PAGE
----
Texas Health Plano Receives 'Peek-a-Boo' NICU Cameras to Connect Parents, Babies|
PLANO, Texas — On May 26, 2011, Celina residents Chris and Amy Skaggs were blessed with the birth of fraternal twins, daughter Leighton Sophie Taylor and son Jaxon Cohen. Born at just 28 weeks and 6 days gestation, and weighing 2 lbs., 8 oz. and 2 lbs., 6 oz., respectively, the Skaggs twins needed extra medical attention in the Level III neonatal intensive care unit (NICU) at Texas Health Presbyterian Hospital Plano.
Chris, Amy and Jaxon Skaggs
Click photo to download hi-res image
The twins were fighters from the beginning, impressing their parents and caregivers by reaching key milestones quickly. At only two weeks of age, they no longer needed oxygen or the continuous positive airway pressure (CPAP), which helps premature babies breathe on their own. The Skaggs family was confident they were on the road to bringing home two healthy babies when their world was rocked by a concerning phone call.
“On June 16, we got a call in the middle of the night that Leighton had an unusually high fever,” Chris said. “Leighton had been diagnosed with late-onset (after 7 days of age) group B streptococcus (GBS), a bacteria that can be passed from mother to baby during birth. In less than 48 hours after being diagnosed, Leighton passed away.”
“Leighton’s blood had been tested at birth for the GBS bacteria, but it does not always show itself,” said Antonio Santiago, M.D., NICU medical director and neonatologist on the medical staff at Texas Health Plano. “Pregnant women are usually tested for the presence of GBS before birth, and if found positive are treated with antibiotics during pregnancy and birth.”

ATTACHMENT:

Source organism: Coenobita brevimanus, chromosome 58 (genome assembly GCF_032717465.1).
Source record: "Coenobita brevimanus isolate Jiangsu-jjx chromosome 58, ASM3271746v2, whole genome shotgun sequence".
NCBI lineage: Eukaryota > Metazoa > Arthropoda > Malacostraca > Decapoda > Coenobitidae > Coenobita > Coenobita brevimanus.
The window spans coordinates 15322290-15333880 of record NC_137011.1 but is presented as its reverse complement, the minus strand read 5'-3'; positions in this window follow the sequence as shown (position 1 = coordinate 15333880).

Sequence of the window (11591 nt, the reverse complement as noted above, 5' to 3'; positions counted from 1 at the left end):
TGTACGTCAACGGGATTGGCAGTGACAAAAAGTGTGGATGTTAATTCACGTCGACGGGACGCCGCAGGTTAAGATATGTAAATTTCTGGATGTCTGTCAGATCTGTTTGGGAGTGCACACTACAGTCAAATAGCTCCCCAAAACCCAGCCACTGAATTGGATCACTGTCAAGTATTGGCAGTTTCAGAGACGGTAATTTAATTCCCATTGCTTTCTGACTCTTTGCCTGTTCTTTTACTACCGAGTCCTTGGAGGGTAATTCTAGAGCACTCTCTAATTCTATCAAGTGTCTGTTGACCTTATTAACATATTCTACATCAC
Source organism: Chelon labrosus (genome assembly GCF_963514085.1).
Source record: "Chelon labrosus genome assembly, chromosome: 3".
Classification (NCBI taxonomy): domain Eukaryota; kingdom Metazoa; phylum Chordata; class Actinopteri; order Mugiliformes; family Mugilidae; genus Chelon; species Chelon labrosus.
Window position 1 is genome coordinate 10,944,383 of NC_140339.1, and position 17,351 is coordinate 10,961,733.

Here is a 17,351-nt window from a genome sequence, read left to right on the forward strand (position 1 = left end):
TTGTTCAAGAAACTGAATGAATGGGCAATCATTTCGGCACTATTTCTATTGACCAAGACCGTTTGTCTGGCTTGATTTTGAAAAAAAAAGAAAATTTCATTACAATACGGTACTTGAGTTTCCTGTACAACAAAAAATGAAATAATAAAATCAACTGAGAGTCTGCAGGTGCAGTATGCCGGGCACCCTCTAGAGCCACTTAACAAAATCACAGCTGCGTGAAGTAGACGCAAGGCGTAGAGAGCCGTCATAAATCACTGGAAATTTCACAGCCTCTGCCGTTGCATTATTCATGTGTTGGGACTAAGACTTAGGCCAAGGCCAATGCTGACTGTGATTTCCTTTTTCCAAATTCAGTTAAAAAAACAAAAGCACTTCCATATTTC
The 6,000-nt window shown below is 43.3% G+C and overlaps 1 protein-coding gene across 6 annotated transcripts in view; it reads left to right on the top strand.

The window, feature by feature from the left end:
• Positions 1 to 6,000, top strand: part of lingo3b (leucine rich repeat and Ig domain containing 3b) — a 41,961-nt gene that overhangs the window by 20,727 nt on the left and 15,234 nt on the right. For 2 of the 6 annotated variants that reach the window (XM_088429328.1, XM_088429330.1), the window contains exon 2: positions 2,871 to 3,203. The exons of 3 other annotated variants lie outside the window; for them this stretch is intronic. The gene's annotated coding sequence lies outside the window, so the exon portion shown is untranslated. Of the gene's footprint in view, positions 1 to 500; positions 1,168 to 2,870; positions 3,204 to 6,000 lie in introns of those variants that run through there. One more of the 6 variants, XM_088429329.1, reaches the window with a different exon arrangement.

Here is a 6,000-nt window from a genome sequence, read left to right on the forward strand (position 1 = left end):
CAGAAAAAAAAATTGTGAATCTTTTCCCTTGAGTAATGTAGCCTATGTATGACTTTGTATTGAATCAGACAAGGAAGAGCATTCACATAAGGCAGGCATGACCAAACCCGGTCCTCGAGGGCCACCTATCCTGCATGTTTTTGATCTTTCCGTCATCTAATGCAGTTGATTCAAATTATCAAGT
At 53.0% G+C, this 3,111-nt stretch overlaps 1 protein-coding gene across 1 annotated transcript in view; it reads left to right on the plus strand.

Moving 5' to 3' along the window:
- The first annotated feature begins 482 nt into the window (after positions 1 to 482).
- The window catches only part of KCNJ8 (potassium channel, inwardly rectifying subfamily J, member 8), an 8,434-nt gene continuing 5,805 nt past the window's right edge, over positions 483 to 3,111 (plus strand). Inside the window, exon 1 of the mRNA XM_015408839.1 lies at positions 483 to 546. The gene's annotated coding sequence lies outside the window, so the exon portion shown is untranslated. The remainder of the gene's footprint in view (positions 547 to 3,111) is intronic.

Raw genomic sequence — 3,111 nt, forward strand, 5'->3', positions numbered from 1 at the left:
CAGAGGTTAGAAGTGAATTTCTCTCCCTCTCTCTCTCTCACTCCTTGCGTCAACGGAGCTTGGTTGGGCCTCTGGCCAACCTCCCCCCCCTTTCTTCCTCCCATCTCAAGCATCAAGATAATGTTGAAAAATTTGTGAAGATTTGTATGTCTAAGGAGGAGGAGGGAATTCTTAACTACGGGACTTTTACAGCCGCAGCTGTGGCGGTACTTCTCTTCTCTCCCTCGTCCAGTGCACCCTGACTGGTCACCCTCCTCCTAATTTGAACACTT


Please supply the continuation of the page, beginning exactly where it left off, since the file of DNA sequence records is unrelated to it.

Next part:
Screening for GBS is typically done later in pregnancy, according to the Centers for Disease Control, due to the fact that if a mother is treated too soon in her pregnancy, it is likely that the infection will return, and she will have to be treated again.
“The screening and treatment of mothers before and during delivery have proven to help reduce the number of infants who acquired early-onset GBS, which affects newborns immediately after birth. At this time, even with the screening and treatment of mothers in place, it does little to prevent late-onset GBS, like Leighton had,” said Santiago.
After Leighton’s passing, the Skaggs family knew that they wanted to turn their heartbreaking loss into something positive to honor her legacy. At Leighton’s funeral, the Skaggs told their family and friends to make a donation in Leighton’s name to the Texas Health Resources Foundation in lieu of flowers. From this, the concept of Leighton’s Gift, a non-profit foundation to honor her legacy, emerged.
“The rules in the NICU are very strict, but for good reason,” said Amy. “These little ones are very fragile and need to have limited visitors. But, one of the hardest things as a family was that no one ever got to meet our sweet angel. Even at only three weeks of age she had a spunky personality. She looked our way when we were there, and kicked her little foot out and shook it back and forth, and would hum when we held her, just like her brother. These are a few of the things we wish everyone could have seen before she passed away.”
While raising their son Jaxon, now 2, the Skaggs reached out to friends and family to raise funds to help other parents with babies in the NICU. Fundraisers included letter writing campaigns and an annual motorcycle rally.
“Not being there for every moment is hard,” Chris said. “You want to see everything they do and be participating in their care, and if we had had access to cameras to see the babies it would have been such a relief.”
A wish becomes a reality
Thanks to their generous donation, parents will now be able to see and talk to their children when they are unable to be at their bedside. Ten Peek-a-Boo Neonatal ICU cameras are now connecting families via computer or smart phone 24 hours a day.